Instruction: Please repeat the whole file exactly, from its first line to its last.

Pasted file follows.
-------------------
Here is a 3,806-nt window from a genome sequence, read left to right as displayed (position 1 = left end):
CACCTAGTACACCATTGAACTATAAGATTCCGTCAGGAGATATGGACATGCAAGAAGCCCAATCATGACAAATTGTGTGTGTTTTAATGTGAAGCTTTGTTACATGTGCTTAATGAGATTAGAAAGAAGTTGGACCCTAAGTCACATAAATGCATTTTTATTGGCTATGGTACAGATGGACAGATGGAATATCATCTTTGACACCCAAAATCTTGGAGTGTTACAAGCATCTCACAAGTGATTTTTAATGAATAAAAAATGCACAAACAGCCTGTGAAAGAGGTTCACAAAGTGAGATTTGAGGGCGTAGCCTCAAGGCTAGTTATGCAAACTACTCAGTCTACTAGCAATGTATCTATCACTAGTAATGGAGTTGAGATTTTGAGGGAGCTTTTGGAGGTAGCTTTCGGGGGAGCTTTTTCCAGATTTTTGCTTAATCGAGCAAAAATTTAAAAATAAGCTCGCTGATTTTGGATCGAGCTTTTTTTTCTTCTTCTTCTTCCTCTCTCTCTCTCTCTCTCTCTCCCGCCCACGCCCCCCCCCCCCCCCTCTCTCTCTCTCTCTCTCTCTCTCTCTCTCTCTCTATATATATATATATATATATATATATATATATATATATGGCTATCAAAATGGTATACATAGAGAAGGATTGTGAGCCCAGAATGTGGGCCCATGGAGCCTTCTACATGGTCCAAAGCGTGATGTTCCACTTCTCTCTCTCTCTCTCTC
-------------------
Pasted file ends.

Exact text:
Here is a 3,806-nt window from a genome sequence, read left to right as displayed (position 1 = left end):
CACCTAGTACACCATTGAACTATAAGATTCCGTCAGGAGATATGGACATGCAAGAAGCCCAATCATGACAAATTGTGTGTGTTTTAATGTGAAGCTTTGTTACATGTGCTTAATGAGATTAGAAAGAAGTTGGACCCTAAGTCACATAAATGCATTTTTATTGGCTATGGTACAGATGGACAGATGGAATATCATCTTTGACACCCAAAATCTTGGAGTGTTACAAGCATCTCACAAGTGATTTTTAATGAATAAAAAATGCACAAACAGCCTGTGAAAGAGGTTCACAAAGTGAGATTTGAGGGCGTAGCCTCAAGGCTAGTTATGCAAACTACTCAGTCTACTAGCAATGTATCTATCACTAGTAATGGAGTTGAGATTTTGAGGGAGCTTTTGGAGGTAGCTTTCGGGGGAGCTTTTTCCAGATTTTTGCTTAATCGAGCAAAAATTTAAAAATAAGCTCGCTGATTTTGGATCGAGCTTTTTTTTCTTCTTCTTCTTCCTCTCTCTCTCTCTCTCTCTCTCCCGCCCACGCCCCCCCCCCCCCCCTCTCTCTCTCTCTCTCTCTCTCTCTCTCTCTCTCTATATATATATATATATATATATATATATATATATATATGGCTATCAAAATGGTATACATAGAGAAGGATTGTGAGCCCAGAATGTGGGCCCATGGAGCCTTCTACATGGTCCAAAGCGTGATGTTCCACTTCTCTCTCTCTCTCTCTC